basis of repentance set him against the Pharisees. Healing on the
sabbath, plucking and eating grain on the sabbath, eating with
“unwashed” hands, and associating with tax collectors and “sinners”
occasion criticism and even deadly plotting. Against these criticisms
Jesus replied sharply: “Woe to you, scribes and Pharisees, hypocrites!
For you lock people out of the kingdom of heaven” (Matt 23:13).
“Woe to you, scribes and Pharisees, hypocrites! For you tithe mint,
dill, and cummin, and have neglected the weightier matters of the
law: justice and mercy and faith” (Matt 23:23).
ix+nortc+iox: rixrixo . cox+rx+ ron ¡rsts 7
More serious, however, was Jesus’ criticism of the ruling priests.
In his action in the Temple precincts (Mark 11:15–18), he rebukes
the establishment for failing to live up to the grand vision of Isa
56:1–8 (“my Father’s house shall be called a house of prayer for all
the nations”) and criticizes it as a “cave of robbers” ( Jer 7:11), imply-
ing that divine judgment threatens (see the whole of Jeremiah 7).
The ruling priests are incensed and demand to know by what author-
ity he does these things (Mark 11:27–33), for Jesus’ criticisms would
have been viewed as outrageous. Jesus refuses to answer directly, but
in his parable of the Wicked Vineyard Tenants (Mark 12:1–12) he
provides the answer implicitly: He is none other than God’s son and
emissary; for rejecting him the ruling priests face certain judgment.
The polemic intensifies with warnings of the scribes’ avarice (Mark
12:38–44) and talk of the Temple’s doom (Mark 13:1–2; cf. 14:58).
Jesus’ actions resemble similar demonstrations and declarations that
took place in the Temple precincts conducted by Jewish teachers
(before the time of Jesus and after).
Threats against the ruling priests and talk of the disciples sitting
on twelve thrones judging the twelve tribes of Israel (Matt 19:28 =
Luke 22:28–30) clearly implied a change in administration, some-
thing that would not be tolerated either by the ruling priests or their
Roman masters. The question about taxes, put to Jesus by the
Herodians (Mark 12:13–17), was natural in light of the overtones of
Jesus’ teaching and actions in Jerusalem. After all, when Jesus entered
the city people had cried out, “Blessed is the coming kingdom of
our father David” (Mark 11:10). The restoration of a Davidic king-
dom surely implied that taxes would no longer be paid to Caesar.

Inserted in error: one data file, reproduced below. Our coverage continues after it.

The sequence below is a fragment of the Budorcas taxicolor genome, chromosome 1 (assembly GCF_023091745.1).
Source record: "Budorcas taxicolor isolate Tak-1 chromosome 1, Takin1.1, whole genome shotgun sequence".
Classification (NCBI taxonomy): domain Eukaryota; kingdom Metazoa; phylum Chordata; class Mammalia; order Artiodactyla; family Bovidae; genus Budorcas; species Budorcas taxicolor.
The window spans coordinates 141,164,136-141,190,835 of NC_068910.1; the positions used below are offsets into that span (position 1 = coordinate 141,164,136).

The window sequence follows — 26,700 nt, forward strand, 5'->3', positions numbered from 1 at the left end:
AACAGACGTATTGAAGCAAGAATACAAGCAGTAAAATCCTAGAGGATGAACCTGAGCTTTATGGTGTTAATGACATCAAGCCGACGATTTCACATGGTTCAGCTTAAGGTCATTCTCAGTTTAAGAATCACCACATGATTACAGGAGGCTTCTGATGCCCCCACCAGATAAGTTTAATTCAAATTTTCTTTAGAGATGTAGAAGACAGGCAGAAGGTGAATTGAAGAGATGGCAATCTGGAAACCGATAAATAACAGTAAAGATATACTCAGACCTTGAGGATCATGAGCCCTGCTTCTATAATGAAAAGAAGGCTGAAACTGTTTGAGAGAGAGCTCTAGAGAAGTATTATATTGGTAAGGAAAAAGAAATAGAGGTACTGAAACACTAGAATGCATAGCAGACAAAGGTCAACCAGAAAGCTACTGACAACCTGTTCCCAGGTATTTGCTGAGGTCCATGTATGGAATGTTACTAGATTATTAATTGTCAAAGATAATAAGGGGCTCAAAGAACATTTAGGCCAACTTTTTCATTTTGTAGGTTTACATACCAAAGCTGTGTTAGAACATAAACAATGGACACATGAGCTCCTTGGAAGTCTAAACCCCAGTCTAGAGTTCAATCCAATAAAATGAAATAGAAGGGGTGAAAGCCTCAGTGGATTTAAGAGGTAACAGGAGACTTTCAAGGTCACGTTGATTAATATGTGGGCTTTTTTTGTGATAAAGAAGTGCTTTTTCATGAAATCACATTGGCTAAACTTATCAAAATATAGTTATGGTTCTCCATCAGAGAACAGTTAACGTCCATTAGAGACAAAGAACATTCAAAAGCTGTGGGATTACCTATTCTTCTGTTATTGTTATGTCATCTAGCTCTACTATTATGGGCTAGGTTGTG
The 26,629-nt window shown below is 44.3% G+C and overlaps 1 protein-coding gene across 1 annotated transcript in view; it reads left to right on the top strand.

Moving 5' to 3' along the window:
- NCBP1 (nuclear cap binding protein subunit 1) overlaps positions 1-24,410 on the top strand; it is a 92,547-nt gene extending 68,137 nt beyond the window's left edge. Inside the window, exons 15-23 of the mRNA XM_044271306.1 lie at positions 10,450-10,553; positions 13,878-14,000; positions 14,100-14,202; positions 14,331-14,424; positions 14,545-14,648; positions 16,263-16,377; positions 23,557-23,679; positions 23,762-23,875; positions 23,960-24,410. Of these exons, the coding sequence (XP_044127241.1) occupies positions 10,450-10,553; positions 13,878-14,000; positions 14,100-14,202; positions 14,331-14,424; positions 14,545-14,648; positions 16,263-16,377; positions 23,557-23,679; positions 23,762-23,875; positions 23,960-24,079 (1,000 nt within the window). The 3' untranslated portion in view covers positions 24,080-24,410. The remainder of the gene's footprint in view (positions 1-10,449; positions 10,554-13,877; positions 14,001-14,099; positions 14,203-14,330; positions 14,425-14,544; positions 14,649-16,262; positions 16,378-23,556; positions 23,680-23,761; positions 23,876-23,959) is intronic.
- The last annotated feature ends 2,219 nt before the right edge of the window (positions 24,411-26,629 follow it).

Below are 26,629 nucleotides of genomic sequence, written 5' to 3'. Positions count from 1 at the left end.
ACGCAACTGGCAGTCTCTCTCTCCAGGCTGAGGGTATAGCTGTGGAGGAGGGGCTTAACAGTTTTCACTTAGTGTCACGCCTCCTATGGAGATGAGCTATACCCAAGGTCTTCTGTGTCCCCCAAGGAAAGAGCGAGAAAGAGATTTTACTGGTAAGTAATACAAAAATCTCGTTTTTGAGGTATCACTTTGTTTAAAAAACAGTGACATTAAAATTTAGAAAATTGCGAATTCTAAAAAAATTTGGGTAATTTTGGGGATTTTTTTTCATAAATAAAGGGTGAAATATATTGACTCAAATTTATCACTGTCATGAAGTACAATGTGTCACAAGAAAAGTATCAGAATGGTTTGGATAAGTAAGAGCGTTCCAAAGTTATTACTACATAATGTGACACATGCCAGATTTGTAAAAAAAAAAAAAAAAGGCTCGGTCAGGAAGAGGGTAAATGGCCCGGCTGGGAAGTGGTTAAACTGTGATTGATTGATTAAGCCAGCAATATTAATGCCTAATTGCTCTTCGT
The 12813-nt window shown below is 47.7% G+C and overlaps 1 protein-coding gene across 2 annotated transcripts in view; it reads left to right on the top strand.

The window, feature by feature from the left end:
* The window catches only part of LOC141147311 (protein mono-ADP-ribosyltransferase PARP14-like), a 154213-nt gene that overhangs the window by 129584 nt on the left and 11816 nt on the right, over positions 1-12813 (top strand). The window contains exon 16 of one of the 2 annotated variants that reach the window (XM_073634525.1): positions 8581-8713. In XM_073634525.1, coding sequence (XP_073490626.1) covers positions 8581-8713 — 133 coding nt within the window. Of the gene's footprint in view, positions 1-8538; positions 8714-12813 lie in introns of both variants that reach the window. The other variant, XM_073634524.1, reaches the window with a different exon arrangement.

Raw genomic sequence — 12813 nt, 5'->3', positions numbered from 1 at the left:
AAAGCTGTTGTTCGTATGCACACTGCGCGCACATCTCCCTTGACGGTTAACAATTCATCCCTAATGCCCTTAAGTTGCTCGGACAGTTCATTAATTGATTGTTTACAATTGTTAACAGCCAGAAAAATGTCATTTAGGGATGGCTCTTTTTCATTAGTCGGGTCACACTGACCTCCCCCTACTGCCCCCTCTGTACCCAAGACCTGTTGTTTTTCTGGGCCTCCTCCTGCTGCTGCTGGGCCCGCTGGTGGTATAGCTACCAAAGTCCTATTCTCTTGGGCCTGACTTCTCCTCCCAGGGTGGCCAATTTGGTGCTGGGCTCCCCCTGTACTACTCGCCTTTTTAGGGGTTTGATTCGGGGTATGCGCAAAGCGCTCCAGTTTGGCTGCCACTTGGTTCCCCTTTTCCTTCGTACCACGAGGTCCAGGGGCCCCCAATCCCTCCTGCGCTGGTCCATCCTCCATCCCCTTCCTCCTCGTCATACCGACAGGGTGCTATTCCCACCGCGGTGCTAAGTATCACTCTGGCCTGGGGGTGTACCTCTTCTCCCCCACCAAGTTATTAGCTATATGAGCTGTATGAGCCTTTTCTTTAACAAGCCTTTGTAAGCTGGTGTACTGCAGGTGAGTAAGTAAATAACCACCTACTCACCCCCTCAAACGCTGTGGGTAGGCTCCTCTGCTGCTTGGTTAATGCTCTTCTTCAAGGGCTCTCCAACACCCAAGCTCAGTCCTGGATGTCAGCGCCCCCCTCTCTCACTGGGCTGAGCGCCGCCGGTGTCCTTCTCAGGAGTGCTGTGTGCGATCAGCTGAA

Given the fact that taxes destined for Rome were actually deposited
in the Temple, putting this sensitive question to Jesus while he taught
in the sacred precincts makes perfect sense.
There are hints of anti-Roman sentiment in Jesus’ ministry. When
he sent the demonic “Legion” into the herd of swine (Mark 5:1–20),
we should think of the Roman legion. Indeed, one of these legions,
whose mascot was the boar, occupied Jerusalem following the great
war. Sending the demonic legion into the abyss, to its destruction,
would have conveyed a powerful symbolic meaning to oppressed
people in the Roman Empire.
Jesus’ teaching and activities at many points parallel those of his
contemporaries. His homespun parables are similar to those of the
early rabbis. His proverbs, his style of argumentation, and his piety
8 cn.io .. r\.xs
find many parallels. But his definition of the kingdom of God—as
the powerful presence of God—and his vision of Israel’s and human-
ity’s salvation as first and foremost spiritual, rather than political,
highlights important and distinctive elements. Jesus’ diction clearly
reflects the Aramaic paraphrase later called the Targum, but his dec-
laration that Scripture is “fulfilled” and that the “kingdom of God
has come” represents distinctive features. But even these distinctive
features cannot be fully and properly understood unless studied in
context. The essays that follow attempt to do this very thing.
ix+nortc+iox: rixrixo . cox+rx+ ron ¡rsts 9
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THE MISPLACED JESUS
INTERPRETING JESUS IN A JUDAIC CONTEXT
Craig A. Evans
Despite a great deal of debate and discussion, the Jesus of history
seems to have been misplaced.
1
In recent years the public and the
scholarly community have been presented with a variety of histori-
cal Jesuses, some plausible, some implausible. The principal fault of
the implausible portraits, especially those emanating from the North
American Jesus Seminar and its sympathizers, is the contextual mis-
placement of Jesus. Jesus has been lifted out of his Judaic context